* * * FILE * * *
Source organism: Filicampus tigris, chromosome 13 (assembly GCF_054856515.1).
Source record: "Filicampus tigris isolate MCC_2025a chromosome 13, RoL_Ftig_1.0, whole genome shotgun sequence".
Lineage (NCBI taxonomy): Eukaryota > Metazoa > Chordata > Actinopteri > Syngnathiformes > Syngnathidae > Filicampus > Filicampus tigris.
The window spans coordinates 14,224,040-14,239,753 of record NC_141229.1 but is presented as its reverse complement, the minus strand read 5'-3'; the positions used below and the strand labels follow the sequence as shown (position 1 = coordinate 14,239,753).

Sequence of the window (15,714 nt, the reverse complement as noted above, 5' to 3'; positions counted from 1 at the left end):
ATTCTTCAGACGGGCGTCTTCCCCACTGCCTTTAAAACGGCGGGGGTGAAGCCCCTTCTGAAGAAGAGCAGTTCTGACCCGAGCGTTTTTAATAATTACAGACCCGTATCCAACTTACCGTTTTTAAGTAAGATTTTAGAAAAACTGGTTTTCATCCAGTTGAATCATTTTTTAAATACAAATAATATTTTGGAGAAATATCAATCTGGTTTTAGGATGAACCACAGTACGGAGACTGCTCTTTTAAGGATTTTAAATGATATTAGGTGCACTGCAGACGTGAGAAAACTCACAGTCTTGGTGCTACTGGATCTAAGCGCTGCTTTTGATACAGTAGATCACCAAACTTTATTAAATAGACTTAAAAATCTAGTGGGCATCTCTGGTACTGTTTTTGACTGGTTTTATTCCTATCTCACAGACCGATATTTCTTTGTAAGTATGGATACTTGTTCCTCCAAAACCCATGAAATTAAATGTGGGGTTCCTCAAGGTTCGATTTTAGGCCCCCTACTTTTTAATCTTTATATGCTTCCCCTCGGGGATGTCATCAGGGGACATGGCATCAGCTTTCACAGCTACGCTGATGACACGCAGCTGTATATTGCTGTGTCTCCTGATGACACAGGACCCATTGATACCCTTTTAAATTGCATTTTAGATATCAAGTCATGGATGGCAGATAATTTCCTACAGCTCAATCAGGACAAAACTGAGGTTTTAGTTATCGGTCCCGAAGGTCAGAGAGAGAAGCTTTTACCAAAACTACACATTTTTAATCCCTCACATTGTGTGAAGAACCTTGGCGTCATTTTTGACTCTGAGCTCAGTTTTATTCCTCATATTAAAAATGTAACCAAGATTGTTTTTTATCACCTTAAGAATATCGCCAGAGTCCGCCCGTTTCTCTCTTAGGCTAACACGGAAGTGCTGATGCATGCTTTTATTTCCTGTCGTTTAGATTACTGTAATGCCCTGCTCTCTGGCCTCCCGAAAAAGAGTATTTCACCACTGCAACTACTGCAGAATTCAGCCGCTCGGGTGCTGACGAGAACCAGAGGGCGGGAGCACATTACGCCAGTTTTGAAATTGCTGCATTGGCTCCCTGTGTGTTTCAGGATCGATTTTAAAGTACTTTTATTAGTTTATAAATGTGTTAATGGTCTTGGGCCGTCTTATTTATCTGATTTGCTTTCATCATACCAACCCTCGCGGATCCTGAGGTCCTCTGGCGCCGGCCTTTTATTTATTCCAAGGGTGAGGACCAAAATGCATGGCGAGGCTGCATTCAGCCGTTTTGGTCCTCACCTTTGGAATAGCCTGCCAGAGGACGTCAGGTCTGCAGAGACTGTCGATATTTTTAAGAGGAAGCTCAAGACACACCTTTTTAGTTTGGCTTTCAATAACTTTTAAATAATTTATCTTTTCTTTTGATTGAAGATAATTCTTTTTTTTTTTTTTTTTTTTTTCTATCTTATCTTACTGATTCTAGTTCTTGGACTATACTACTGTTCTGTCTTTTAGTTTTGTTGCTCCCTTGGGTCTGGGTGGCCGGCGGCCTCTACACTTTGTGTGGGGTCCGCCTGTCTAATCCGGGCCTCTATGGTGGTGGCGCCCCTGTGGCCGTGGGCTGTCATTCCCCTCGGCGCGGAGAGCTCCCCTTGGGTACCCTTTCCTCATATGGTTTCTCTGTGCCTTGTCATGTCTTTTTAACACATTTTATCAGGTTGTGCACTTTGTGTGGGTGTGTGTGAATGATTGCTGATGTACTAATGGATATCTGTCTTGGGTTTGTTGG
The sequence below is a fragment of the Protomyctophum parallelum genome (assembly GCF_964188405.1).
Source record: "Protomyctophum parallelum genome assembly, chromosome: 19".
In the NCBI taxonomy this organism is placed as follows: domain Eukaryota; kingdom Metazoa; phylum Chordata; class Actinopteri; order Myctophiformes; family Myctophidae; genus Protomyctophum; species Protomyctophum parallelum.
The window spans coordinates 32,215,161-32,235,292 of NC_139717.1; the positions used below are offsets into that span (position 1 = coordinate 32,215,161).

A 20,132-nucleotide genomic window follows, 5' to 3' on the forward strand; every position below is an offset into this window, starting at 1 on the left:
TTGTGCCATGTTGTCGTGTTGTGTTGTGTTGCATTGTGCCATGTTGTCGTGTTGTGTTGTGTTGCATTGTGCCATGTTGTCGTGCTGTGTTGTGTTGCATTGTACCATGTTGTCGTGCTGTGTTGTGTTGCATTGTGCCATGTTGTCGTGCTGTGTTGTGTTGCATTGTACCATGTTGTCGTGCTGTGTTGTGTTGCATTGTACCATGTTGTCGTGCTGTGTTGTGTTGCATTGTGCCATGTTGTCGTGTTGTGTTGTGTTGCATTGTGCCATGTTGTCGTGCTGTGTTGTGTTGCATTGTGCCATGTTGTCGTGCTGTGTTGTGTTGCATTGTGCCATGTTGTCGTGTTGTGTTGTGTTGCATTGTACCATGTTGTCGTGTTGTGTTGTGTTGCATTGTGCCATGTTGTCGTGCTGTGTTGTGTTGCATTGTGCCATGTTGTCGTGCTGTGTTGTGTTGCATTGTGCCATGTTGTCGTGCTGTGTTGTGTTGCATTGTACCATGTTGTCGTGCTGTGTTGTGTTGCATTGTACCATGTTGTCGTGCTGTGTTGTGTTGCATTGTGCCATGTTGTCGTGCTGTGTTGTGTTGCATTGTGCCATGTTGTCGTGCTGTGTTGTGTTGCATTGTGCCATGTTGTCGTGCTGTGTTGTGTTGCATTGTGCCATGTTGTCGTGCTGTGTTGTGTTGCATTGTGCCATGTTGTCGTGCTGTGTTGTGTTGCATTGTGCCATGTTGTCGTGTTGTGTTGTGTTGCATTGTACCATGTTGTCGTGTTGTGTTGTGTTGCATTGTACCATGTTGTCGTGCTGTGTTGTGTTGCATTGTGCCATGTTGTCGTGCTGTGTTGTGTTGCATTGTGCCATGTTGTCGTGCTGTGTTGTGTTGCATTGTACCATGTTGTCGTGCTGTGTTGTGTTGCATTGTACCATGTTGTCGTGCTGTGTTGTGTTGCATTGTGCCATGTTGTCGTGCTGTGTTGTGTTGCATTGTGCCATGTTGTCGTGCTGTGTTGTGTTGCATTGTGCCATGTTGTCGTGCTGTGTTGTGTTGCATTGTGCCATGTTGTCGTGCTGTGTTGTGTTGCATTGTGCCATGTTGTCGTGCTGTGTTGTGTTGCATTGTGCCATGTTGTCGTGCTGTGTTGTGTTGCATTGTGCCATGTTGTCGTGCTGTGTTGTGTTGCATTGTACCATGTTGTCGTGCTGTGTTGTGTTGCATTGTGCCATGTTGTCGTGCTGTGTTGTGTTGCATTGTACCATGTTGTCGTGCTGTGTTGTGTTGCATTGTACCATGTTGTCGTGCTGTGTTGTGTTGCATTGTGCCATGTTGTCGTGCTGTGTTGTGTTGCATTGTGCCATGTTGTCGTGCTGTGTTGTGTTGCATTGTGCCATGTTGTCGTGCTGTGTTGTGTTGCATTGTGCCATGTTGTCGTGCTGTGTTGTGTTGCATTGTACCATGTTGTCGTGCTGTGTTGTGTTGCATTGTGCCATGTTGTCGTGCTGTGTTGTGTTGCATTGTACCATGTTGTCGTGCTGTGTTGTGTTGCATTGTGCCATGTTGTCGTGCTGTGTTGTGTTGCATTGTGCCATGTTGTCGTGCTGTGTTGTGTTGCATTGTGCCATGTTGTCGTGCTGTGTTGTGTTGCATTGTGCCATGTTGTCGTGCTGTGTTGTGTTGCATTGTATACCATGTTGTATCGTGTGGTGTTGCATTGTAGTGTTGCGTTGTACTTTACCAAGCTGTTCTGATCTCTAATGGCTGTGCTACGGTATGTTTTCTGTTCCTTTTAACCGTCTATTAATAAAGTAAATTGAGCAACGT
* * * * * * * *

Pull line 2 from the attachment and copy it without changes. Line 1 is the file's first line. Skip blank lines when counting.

Source record: "Filicampus tigris isolate MCC_2025a chromosome 13, RoL_Ftig_1.0, whole genome shotgun sequence".